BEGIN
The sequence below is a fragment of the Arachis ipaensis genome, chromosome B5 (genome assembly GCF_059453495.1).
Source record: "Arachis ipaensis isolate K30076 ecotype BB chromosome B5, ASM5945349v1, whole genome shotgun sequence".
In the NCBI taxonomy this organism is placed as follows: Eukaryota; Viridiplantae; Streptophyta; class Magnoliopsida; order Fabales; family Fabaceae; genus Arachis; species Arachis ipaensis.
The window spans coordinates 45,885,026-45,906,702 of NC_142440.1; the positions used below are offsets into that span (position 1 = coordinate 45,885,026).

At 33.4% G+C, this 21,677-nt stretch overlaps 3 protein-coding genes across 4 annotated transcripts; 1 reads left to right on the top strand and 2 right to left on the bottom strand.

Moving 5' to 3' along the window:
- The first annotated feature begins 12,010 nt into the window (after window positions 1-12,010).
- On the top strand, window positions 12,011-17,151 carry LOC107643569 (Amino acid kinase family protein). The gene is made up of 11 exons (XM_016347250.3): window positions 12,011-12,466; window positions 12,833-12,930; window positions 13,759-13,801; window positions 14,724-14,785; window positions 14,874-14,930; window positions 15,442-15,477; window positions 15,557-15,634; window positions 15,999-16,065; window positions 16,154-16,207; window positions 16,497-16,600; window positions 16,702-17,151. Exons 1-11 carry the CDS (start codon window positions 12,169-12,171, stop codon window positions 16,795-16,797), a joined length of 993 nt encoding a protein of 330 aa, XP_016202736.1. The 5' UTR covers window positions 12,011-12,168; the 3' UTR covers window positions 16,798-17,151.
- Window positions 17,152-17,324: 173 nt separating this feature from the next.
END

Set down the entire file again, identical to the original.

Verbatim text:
The sequence below is a fragment of the Arachis ipaensis genome, chromosome B5 (genome assembly GCF_059453495.1).
Source record: "Arachis ipaensis isolate K30076 ecotype BB chromosome B5, ASM5945349v1, whole genome shotgun sequence".
In the NCBI taxonomy this organism is placed as follows: Eukaryota; Viridiplantae; Streptophyta; class Magnoliopsida; order Fabales; family Fabaceae; genus Arachis; species Arachis ipaensis.
The window spans coordinates 45,885,026-45,906,702 of NC_142440.1; the positions used below are offsets into that span (position 1 = coordinate 45,885,026).

At 33.4% G+C, this 21,677-nt stretch overlaps 3 protein-coding genes across 4 annotated transcripts; 1 reads left to right on the top strand and 2 right to left on the bottom strand.

Moving 5' to 3' along the window:
- The first annotated feature begins 12,010 nt into the window (after window positions 1-12,010).
- On the top strand, window positions 12,011-17,151 carry LOC107643569 (Amino acid kinase family protein). The gene is made up of 11 exons (XM_016347250.3): window positions 12,011-12,466; window positions 12,833-12,930; window positions 13,759-13,801; window positions 14,724-14,785; window positions 14,874-14,930; window positions 15,442-15,477; window positions 15,557-15,634; window positions 15,999-16,065; window positions 16,154-16,207; window positions 16,497-16,600; window positions 16,702-17,151. Exons 1-11 carry the CDS (start codon window positions 12,169-12,171, stop codon window positions 16,795-16,797), a joined length of 993 nt encoding a protein of 330 aa, XP_016202736.1. The 5' UTR covers window positions 12,011-12,168; the 3' UTR covers window positions 16,798-17,151.
- Window positions 17,152-17,324: 173 nt separating this feature from the next.